Some people might consider the massive New Year’s Eve celebration—“America’s Party”—the ultimate night for Las Vegas casinos. True, that bash attracts more than 300,000 people each year. But ask the people charged with making money for casinos, and they’ll tell you that the holiday they really look forward to is Chinese New Year.
It is now arguably the second most important holiday in Las Vegas, right behind the “holiday” known as Super Bowl weekend. And it’s just about tailor-made for casinos: Traditionally, it’s considered propitious to gamble at the start of the new year.
Imagine if one of the long-held traditions of American Thanksgiving was to put down a bet on the money line, or if the Fourth of July meant playing some serious video poker to celebrate American independence. Gambling is woven into Chinese culture in ways that American gamblers can’t truly appreciate. It’s a reminder that other cultures approach gambling far differently than the United States, and that the future lies in accommodating them.
Strip casinos have been marking the event since the 1970s, but it really took off with the explosion of high-end Asian baccarat play in the past few years. For Las Vegas, the winter/spring season doesn’t correspond to months on the calendar but to events in the city’s arenas, casinos and convention halls—from NFR to New Year’s Eve to CES to Chinese New Year to the Super Bowl to March Madness.
This year, to celebrate the Year of the Dragon, Caesars Entertainment offers its players a commemorative Total Rewards card with a red lizard over a gold background. The company is also hosting Lion Dances at several of its properties. The cornerstone of the celebration, Hong Kong-based singer Wakin Chau’s two-night stint at the Colosseum, underlines just how deep the Sino-makeover runs. Since the Colosseum opened in 2003, it has been one of the most profitable and dependable pieces of Caesars Palace, and to dedicate a weekend to a performer whose appeal is considerably more niche than Celine Dion speaks volumes to the importance of that niche in the broader scheme of things.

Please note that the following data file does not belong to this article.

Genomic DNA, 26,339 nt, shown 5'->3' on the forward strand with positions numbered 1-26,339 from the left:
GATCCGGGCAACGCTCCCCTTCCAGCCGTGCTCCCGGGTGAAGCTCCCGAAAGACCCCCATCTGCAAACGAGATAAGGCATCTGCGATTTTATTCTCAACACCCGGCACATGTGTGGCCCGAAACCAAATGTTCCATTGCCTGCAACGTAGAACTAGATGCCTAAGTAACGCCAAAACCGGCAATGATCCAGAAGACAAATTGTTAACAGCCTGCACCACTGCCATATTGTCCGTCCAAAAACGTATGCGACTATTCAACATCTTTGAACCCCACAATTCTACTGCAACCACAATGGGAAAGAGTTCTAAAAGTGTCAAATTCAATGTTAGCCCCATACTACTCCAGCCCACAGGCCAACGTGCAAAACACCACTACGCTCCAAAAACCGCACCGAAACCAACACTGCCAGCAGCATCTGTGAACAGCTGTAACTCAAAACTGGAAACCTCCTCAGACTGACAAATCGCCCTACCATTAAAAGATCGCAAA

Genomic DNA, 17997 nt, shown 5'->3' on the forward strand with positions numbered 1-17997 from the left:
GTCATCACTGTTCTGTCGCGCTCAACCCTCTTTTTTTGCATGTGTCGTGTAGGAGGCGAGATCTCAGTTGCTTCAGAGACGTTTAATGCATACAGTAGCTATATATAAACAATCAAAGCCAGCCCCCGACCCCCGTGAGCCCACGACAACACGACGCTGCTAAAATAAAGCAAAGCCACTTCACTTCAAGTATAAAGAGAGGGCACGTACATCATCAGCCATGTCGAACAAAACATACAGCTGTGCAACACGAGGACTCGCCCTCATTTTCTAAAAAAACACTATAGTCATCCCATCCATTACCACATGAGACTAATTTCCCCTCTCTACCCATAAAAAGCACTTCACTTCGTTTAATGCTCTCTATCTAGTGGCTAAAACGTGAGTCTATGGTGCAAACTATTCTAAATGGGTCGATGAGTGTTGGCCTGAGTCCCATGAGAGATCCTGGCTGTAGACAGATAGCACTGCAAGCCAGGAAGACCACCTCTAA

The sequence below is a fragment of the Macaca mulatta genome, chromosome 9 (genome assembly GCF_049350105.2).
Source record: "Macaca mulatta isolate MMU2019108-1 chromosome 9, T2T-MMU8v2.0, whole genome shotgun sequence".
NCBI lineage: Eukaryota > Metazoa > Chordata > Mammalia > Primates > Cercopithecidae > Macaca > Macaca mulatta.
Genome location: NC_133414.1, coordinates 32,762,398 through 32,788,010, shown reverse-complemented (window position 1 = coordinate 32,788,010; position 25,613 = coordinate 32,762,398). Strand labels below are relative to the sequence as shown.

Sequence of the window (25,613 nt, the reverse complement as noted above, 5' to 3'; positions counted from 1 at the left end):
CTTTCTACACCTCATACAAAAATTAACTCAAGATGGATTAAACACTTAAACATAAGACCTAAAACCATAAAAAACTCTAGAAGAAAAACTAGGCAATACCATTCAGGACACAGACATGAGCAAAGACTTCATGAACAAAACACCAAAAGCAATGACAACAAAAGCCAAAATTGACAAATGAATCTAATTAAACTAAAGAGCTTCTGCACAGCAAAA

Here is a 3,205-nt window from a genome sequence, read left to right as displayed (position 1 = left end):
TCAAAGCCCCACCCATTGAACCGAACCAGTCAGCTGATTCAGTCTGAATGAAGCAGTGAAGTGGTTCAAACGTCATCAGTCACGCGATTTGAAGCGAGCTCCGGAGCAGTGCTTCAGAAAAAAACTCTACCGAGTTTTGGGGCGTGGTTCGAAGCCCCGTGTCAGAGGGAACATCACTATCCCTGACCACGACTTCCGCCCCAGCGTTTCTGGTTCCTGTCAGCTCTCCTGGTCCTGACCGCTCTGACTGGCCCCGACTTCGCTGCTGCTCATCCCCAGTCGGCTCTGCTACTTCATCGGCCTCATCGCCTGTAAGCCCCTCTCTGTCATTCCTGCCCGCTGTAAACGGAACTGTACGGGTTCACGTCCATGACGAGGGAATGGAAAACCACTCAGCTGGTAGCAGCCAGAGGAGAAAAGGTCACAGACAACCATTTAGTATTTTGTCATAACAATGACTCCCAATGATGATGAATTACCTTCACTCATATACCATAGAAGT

Speaking of marquee attractions getting a Chinese facelift, one of the most iconic spots in Las Vegas, the Conservatory at the Bellagio, has featured a post-holidays Chinese New Year display since 2000. This year, at the suggestion of Bellagio President Randy Morton, the indoor garden space also features live music from 5 to 6 each afternoon.
The extensive display—the six dragons featured each have moving heads and tails and smoke spitting from their nostrils—exemplifies the “too much is never enough” attitude Strip casinos take toward Chinese New Year.
There’s a reason the Conservatory doesn’t put up a generic winter exhibit, or a football-themed display: Those themes might resonate with more visitors, but the dragons and lanterns make the visitors whose dollars (or renminbi) the casino really covets feel more at home.
This year, for the first time, even downtown is getting into the game, with a five-day festival at the Fremont Street Experience. It’s an indication of just how East-facing Las Vegas has become.